However, strangely enough, many of these same political leaders who make these proclomations are not inherently hostile towards Israel. Indeed, the very same people who often claim that they respect Israel’s security needs and state that they support Israel’s right to exist as Jewish state will also proclaim that Israel needs to accept the establishment of a Palestinian state along the 1967 borders and the division of Jerusalem.Yet, what many fail to grasp is that the division of Jerusalem is contrary to the security and sovereignty of the State of Israel.
Anyone who has any doubt what a future Palestinian state will look like need look no further than Gaza. When Israel controlled Gaza, the coastal strip was full of beautiful Jewish agricultural communities with lovely greenhouses full of beautiful plants. When Israel withdrew from Gaza, she left the greenhouses in place, thinking that they would assist the local Palestinians economically. The first thing that the Palestinians did upon the Israeli withdrawal from Gaza was to destroy them and convert them into rocket launching sites. As a result, all Israeli communities that live close to Gaza have been under a constant barrage of terror attacks ever since.
A Jewish withdrawal of half of Jerusalem would make the situation in Sderot look like paradise. For starters, the Jews would be cut off from the Kotel–one of the holiest shrines in Judaism, as well as the Old City’s numerous historic synagogues, such as the Hurva and Four Sephardic Synagogues. Jews would also be cut off from the Mount of Olives Cemetery, where Menechem Begin and many prominent Jewish thinkers are buried, as well as The Hebrew University of Jerusalem in the French Hill neighborhood. Additionally, this places the great archaeological finds of the City of David Archaeological Park into the hands of people who don’t even respect the preservation of Islamic history, much less the history of others. Jews would also be barred from visiting the grave of Shimon Ha-Tzadik or King David.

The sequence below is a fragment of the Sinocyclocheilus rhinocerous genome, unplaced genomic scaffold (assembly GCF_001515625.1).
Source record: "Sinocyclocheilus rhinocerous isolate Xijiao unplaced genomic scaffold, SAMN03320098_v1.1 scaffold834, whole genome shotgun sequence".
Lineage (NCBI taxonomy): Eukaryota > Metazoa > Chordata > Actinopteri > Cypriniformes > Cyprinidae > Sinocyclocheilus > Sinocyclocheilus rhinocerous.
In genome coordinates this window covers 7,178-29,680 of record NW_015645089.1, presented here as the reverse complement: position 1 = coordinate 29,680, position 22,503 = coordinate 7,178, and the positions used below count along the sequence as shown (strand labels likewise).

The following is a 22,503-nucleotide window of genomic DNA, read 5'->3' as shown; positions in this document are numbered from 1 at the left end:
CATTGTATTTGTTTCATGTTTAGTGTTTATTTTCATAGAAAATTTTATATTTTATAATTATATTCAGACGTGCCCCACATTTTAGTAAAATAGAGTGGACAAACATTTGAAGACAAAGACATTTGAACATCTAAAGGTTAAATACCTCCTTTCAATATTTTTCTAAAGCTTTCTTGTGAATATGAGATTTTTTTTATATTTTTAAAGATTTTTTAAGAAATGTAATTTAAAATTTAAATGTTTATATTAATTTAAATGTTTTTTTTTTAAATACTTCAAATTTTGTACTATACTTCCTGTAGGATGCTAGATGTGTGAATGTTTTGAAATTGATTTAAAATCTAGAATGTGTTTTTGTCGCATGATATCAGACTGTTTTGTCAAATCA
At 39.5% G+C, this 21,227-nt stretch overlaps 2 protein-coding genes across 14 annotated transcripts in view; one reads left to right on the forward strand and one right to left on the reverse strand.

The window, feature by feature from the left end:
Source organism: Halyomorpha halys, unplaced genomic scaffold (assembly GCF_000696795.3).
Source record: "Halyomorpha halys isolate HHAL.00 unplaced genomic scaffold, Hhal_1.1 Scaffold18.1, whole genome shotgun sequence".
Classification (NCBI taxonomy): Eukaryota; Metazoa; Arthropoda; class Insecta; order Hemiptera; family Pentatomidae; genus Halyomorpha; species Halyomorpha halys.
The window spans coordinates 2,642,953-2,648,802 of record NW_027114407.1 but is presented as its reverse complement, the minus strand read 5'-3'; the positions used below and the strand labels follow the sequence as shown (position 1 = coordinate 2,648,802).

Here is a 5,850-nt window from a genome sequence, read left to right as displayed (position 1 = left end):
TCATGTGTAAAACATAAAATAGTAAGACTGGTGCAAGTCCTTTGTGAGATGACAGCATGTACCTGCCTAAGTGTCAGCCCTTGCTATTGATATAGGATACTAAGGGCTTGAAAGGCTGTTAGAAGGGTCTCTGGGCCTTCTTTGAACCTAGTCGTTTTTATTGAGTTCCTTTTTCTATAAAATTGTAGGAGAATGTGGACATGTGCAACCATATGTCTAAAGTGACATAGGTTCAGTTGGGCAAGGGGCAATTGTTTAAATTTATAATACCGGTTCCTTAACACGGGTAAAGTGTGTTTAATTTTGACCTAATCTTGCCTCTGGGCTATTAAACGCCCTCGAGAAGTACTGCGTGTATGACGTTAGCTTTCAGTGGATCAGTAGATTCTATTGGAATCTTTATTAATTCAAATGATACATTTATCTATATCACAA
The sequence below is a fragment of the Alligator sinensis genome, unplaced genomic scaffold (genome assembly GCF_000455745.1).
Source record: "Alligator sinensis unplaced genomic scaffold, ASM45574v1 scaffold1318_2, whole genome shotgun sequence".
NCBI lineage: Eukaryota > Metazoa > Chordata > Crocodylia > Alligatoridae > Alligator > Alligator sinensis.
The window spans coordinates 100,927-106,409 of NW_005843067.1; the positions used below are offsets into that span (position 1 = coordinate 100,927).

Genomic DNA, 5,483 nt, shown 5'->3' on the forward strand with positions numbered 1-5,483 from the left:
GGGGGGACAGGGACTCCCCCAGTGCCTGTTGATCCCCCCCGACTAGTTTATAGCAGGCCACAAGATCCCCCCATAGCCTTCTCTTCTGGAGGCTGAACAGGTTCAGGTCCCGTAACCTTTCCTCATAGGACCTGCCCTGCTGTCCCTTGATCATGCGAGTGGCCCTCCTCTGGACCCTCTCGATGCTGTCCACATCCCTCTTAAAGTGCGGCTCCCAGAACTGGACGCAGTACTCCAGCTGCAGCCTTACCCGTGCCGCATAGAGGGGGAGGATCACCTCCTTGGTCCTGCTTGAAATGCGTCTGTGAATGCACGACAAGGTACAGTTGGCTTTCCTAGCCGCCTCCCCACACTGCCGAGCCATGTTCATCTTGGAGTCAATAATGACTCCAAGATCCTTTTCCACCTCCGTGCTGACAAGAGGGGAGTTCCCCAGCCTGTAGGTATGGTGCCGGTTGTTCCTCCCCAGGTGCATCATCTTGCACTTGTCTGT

If this were not enough, the entire nation of Israel would be within the reach of Palestinian terror organizations. The hills of Judea and Samaria right outside Jerusalem would be utilized to launch rockets at Ben-Gurion International Airport, Tel Aviv, Herzliya, Netanya, and even Haifa. Thus, almost all of Israel, and not just the southern part, would be living under rocket fire.
No Israeli citizen would be out of the reach of the Palestinian terror organizations should Israel withdraw to the 1967 borders and re-divide Jerusalem. For these reasons, it is pivotal that Jerusalem remain the undivided capital of the Jewish people.
Visit United with Israel.
Has Stephen Hawking really left the company of Albert Einstein, an avowed Zionist who worked to create the State of Israel, and replaced him with the august company of Elvis Costello and other Israel boycotters?
Since Hawking is so often called the Einstein of his generation, it is worth reminding him that Einstein was a committed Zionist who traveled around the United States with Chain Weizmann to raise money for the creation of Hebrew University in Jerusalem, an institution that Hawking now refuses to even visit. In a 1921 letter to his friend Friedrich Zangger, Einstein wrote, “On Saturday I’m off to America – not to speak at universities (though there will probably be that, too, on the side) but rather to help in the founding of the Jewish University in Jerusalem. I feel an intense need to do something for this cause.”
Months passed. Yankele and his family boarded a freighter and headed back to Russia. Guttmacher’s brother either never received, or didn’t bother to answer the letter Tevye had written to him, so Guttmacher’s two orphaned children became permanent fixtures in Tevye’s home. Another addition to the family also arrived. Ruchel and Nachman had a baby – a princess of a girl whom they named Sarah Tzeitl.